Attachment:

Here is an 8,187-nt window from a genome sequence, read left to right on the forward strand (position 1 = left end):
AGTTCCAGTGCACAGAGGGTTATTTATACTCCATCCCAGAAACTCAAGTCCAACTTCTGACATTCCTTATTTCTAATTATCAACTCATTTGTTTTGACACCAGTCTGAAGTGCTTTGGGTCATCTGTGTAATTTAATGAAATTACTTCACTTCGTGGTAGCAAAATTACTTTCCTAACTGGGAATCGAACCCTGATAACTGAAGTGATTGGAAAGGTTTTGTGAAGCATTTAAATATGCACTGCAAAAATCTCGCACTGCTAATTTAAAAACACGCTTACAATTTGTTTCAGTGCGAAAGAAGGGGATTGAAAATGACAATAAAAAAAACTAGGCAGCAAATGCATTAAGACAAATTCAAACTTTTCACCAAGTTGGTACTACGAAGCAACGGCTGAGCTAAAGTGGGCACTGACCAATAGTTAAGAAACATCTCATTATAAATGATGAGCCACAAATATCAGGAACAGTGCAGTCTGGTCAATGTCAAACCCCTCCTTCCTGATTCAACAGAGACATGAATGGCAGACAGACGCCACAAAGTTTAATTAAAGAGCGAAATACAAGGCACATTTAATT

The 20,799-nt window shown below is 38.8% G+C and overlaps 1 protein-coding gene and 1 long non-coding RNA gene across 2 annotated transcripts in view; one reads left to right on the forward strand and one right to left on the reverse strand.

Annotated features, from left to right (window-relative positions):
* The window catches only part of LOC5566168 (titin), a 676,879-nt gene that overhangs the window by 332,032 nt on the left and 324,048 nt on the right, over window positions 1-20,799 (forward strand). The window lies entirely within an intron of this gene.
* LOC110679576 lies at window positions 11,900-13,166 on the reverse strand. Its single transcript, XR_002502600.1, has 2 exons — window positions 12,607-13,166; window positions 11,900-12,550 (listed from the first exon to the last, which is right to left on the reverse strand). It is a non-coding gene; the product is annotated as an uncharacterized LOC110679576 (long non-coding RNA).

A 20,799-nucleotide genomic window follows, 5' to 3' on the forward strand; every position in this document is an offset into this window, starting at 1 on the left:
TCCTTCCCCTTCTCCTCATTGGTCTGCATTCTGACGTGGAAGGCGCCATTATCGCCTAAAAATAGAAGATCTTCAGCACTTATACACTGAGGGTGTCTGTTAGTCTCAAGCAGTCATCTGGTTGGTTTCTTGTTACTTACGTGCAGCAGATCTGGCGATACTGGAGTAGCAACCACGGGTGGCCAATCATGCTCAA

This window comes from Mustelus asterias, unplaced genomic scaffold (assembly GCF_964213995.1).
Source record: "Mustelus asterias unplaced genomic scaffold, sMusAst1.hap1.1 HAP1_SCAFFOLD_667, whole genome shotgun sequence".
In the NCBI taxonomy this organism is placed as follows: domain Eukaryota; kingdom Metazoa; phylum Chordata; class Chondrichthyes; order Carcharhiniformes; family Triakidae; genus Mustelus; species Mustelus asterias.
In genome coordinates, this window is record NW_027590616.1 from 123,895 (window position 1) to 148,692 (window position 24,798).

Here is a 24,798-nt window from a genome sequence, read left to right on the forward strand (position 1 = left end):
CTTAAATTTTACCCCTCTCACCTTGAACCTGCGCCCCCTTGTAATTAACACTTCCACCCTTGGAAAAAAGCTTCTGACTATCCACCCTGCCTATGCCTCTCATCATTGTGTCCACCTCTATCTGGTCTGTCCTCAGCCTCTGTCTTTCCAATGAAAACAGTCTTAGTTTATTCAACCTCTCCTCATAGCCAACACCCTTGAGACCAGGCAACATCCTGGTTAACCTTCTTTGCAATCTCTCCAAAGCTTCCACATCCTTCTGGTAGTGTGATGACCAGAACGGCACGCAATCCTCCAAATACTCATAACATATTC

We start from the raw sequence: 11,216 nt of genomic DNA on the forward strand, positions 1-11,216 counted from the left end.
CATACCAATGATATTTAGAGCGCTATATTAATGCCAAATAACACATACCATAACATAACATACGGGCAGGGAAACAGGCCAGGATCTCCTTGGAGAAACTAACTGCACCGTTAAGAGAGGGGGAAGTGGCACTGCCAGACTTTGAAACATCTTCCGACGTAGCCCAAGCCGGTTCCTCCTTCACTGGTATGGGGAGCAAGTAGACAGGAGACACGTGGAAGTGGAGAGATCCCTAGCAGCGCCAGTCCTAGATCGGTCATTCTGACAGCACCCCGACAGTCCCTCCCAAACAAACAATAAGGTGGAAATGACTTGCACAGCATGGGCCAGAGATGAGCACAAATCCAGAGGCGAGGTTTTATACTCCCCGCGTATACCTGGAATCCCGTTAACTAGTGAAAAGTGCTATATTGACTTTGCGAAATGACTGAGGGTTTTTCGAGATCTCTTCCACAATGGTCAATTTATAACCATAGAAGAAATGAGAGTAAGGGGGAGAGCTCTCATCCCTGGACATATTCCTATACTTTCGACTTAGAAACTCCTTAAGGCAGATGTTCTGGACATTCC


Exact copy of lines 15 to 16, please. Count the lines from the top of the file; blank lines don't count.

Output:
We start from the raw sequence: 11,216 nt of genomic DNA on the forward strand, positions 1-11,216 counted from the left end.
CATACCAATGATATTTAGAGCGCTATATTAATGCCAAATAACACATACCATAACATAACATACGGGCAGGGAAACAGGCCAGGATCTCCTTGGAGAAACTAACTGCACCGTTAAGAGAGGGGGAAGTGGCACTGCCAGACTTTGAAACATCTTCCGACGTAGCCCAAGCCGGTTCCTCCTTCACTGGTATGGGGAGCAAGTAGACAGGAGACACGTGGAAGTGGAGAGATCCCTAGCAGCGCCAGTCCTAGATCGGTCATTCTGACAGCACCCCGACAGTCCCTCCCAAACAAACAATAAGGTGGAAATGACTTGCACAGCATGGGCCAGAGATGAGCACAAATCCAGAGGCGAGGTTTTATACTCCCCGCGTATACCTGGAATCCCGTTAACTAGTGAAAAGTGCTATATTGACTTTGCGAAATGACTGAGGGTTTTTCGAGATCTCTTCCACAATGGTCAATTTATAACCATAGAAGAAATGAGAGTAAGGGGGAGAGCTCTCATCCCTGGACATATTCCTATACTTTCGACTTAGAAACTCCTTAAGGCAGATGTTCTGGACATTCC